MOVE YOUR BLOOMING CORPSE by D.E. Ireland
Blurb: My Fair Lady characters Eliza Doolittle and Henry Higgins come to life again as a hilarious investigative team in this traditional mystery for fans of British mysteries. At the posh Royal Ascot, their idyllic outing turns deadly when someone is trampled during a race and a woman is found murdered.
A beautiful blond woman sauntered through the crowd in their direction. Her apple green dress sparkled in the sunlight, drawing numerous stares.
“How dare she show her face here!” Lady Tansy said. “I told you I will not allow her anywhere near me!”
“Keep your voice down.” He grabbed her arm. “She’ll hear you.”
“I hope she does hear me. That trollop, that wanton baggage you throw money at. If you must make a fool of yourself, I’d rather you choose a woman less garish and slow-witted.”
“Enough,” he said between clenched teeth.
Lady Tansy shook free from his grip. “As though half of London doesn’t know about the pair of you. Now she further humiliates me by wearing the colors of your racing silks!”
The young woman drew near. Eliza now saw that her dress glittered with tiny green sequins, while her lacy bodice was dyed pale lilac. To complete the look, she sported a purple silk turban – something normally reserved for evening – but it looked sweet atop her honey blond curls.
“She has a right to wear them,” Lord Saxton muttered. “They’re her racing colors, too.”
“Don’t treat me like a fool!” His wife shouted so loud, everyone within ten feet turned in her direction. “I am well aware of how she seduced you into becoming a syndicate member. As she has seduced you in so much else. But I will not have it rubbed in my face!”
“I can’t stop her from wearing the colors. She paid for the privilege. And please remember that Turnbull was the fellow who brought her into the syndicate, not me.”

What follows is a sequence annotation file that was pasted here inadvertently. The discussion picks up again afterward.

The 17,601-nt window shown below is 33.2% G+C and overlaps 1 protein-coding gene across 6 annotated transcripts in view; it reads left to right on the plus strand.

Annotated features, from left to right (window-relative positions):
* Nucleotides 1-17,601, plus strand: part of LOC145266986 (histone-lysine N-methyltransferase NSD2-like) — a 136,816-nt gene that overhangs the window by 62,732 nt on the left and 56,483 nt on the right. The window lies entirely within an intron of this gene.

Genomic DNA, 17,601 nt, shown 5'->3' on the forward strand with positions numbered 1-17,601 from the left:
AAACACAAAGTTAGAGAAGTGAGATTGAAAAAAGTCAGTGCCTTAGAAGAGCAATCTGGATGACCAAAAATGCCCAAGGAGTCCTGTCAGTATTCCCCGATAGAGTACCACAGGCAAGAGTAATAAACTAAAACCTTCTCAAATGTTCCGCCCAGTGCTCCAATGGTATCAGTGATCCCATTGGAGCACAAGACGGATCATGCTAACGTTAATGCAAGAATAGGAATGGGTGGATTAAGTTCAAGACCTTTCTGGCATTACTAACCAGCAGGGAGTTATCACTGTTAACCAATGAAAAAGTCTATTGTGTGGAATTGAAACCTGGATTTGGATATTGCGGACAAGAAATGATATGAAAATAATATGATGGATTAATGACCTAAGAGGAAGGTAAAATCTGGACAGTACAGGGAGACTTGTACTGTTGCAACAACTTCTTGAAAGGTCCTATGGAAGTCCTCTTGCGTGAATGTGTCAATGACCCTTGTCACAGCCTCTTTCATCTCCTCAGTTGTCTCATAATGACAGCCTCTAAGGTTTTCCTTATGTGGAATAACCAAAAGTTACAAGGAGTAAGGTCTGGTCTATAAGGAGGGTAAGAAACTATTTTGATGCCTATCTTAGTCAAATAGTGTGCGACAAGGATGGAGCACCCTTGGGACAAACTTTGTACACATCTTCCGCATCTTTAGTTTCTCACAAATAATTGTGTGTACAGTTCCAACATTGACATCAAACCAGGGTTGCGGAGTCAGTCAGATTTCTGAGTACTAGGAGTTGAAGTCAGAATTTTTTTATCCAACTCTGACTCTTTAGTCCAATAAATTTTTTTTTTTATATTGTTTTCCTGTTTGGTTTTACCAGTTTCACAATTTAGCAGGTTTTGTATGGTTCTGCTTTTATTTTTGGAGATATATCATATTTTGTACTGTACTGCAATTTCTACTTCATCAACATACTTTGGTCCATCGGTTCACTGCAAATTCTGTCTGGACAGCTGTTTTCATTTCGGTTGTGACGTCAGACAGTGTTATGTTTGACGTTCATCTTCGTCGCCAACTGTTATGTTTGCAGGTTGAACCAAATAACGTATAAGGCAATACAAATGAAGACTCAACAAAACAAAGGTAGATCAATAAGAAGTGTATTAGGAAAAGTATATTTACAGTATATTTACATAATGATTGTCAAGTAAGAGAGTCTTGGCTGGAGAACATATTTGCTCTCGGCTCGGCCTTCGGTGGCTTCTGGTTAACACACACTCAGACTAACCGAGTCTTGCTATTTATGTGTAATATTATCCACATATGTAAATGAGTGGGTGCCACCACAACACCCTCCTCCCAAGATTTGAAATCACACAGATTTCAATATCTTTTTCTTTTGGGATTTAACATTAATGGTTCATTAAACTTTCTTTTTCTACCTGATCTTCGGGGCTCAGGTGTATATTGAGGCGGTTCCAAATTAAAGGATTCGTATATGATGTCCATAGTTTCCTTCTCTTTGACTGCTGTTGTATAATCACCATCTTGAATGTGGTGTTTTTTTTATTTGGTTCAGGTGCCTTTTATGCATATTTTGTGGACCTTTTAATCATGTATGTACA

This enraged Lady Tansy even more. “You are both unspeakable cads.”
Saxton managed a drunken smile. “All is fair in love, war and horseracing.”
Lady Tansy slapped him so hard across the face, his hat flew off. While everyone gasped, she stormed into the crowd.
As Eliza stood speechless, Higgins appeared beside her. “What the devil is going on?”
Lord Saxton picked up his top hat and waved it at the onlookers. “Nothing to worry about. My wife had too much champagne.”
Stony silence greeted his words.
“Why is Diana Price wearing the horse’s racing colors?’ Higgins asked in a low voice.
Eliza realized he was right. The woman in the turban was Diana Price, a popular musical hall singer and former Gaiety Girl. “She owns a share in the Donegal Dancer.”
“I can’t keep track of who owns that horse. I’m afraid I’ll wake up one morning to discover I’ve become an owner, too.”
“I’m amazed you even know who Diana Price is,” Eliza said. “I thought you only went to Oscar Wilde plays.”
“Proves how little you know me. I never miss a Gilbert and Sullivan operetta. Miss Price sang Casilda in a production of The Gondoliers a year ago. Decent soprano voice, albeit a little ragged in the higher registers.”
Eliza frowned. “Even a drunk seaman at the Speckled Pig wouldn’t flaunt his fancy lady in front of his wife.”